Fredericksburg and the San Antonio River Walk


Thanksgiving found Ursula and me in San Antonio visiting our very good friends and former next door neighbors Kathy and Gary Burkholder and Kathy’s mother, Mrs. Florida, who was also visiting.  And what an incredible and fun visit it was.  For once I was relegated to sous chef status, gladly relinquishing executive chef duties to Kathy.  Together, we came up with some pretty good chow, I do believe.  Throw in Ursula’s famous homemade cranberry sauce made with Grand Marnier and nobody leaves the table hungry.

Gary had to work on the Friday after Thanksgiving, so Kathy, Ursula, Mrs. Florida and I took drive up to the quaint town of Fredericksburg—an old German settlement that seems lost in time, pleasantly stuck in that marvelously nostalgic period of small town America dating between the late 1800s to the Roaring ’20s.  One half expects Robert Preston (The Music Man) to come marching down the street at any moment, proudly leading seventy-six trombones in the big parade.

Fredericksburg also has the distinction of being the home of the National Museum of the Pacific War.  If that seems odd, considering Fredericksburg’s distance from salt water, it shouldn’t.  Fredericksburg’s most famous resident was Admiral Chester W. Nimitz (for whom the Nimitz class aircraft carrier was named).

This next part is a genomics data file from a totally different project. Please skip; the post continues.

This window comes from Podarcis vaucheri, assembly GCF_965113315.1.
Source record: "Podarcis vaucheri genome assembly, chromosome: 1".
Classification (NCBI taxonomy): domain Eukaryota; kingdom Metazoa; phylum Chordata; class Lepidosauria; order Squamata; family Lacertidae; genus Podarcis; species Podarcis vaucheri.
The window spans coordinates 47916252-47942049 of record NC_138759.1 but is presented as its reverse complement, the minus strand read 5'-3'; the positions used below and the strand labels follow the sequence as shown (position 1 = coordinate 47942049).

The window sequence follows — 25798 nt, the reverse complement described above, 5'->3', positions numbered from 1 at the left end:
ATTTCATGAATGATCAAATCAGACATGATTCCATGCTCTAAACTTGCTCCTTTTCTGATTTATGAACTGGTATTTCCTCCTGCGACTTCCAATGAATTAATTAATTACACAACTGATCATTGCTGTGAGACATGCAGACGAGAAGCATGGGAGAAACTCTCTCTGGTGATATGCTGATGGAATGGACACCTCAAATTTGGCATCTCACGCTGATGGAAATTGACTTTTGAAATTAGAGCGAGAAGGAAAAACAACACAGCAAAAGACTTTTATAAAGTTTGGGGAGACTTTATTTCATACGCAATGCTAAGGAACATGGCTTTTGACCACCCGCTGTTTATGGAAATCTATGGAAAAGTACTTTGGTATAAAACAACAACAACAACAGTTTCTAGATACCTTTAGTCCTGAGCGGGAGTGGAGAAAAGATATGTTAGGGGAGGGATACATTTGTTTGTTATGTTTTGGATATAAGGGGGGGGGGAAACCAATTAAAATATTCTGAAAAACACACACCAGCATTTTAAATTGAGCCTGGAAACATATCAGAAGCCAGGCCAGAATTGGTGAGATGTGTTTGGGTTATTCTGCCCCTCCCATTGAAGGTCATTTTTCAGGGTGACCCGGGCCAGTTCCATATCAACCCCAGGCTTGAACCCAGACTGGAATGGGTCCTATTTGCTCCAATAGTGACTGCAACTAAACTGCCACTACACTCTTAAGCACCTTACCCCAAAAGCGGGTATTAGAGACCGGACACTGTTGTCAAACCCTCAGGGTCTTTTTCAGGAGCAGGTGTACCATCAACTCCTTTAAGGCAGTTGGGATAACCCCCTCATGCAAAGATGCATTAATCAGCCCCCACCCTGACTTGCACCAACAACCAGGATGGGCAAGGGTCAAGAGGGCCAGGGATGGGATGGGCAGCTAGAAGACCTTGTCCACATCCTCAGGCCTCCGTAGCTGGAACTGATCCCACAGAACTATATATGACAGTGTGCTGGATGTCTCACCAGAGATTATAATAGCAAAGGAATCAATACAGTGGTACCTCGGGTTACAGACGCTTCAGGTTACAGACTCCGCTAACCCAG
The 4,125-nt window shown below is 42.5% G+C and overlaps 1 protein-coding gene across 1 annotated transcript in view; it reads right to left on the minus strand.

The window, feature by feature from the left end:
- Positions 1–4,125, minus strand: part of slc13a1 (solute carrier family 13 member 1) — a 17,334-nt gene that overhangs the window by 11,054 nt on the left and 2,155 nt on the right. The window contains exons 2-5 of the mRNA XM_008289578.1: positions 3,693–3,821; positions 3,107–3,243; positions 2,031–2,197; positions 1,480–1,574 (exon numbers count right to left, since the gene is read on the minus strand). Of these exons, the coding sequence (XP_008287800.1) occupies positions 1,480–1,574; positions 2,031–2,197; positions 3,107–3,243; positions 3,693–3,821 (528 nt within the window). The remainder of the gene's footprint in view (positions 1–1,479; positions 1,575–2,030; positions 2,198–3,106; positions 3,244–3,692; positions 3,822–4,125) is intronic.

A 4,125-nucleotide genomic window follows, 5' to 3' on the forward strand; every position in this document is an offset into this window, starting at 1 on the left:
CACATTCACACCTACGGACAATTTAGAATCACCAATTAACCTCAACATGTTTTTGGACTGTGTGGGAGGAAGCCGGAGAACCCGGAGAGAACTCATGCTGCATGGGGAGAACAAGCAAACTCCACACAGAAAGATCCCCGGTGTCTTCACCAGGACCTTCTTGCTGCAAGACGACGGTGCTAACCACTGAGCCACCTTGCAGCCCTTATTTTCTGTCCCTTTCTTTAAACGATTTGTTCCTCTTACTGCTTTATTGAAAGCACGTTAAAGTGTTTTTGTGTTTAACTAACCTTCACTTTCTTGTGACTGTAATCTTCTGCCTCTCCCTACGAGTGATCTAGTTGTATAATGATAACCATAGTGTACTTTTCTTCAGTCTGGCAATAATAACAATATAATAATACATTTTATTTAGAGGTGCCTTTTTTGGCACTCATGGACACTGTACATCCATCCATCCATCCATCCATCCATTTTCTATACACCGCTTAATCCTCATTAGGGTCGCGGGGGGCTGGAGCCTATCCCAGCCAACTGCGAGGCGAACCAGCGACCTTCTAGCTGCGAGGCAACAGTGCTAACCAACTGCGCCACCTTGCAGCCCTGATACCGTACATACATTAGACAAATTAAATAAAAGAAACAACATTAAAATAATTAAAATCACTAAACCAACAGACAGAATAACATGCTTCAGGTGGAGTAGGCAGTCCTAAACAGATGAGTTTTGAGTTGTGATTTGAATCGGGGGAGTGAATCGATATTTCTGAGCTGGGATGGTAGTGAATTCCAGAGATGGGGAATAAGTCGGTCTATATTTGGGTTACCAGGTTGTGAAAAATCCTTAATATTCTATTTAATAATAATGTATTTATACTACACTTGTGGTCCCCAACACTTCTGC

Another adventure was our nighttime excursion to view the Christmas lights along the famous San Antonio River Walk.  If you’re in San Antonio during the holiday season, this is simply a must-see event.  Bring your camera and study up on available light photography.  You’ll be glad you did.

This particular evening we also stumbled upon a wedding party.  The happy bride was very gracious in allowing me to take a quick snap of her, all smiles and absolutely resplendent in her magnificent wedding dress.

But what would a Wicker travelogue be without the pictures?  Boring, that’s what.  So, don’t be bored.  Here you go:

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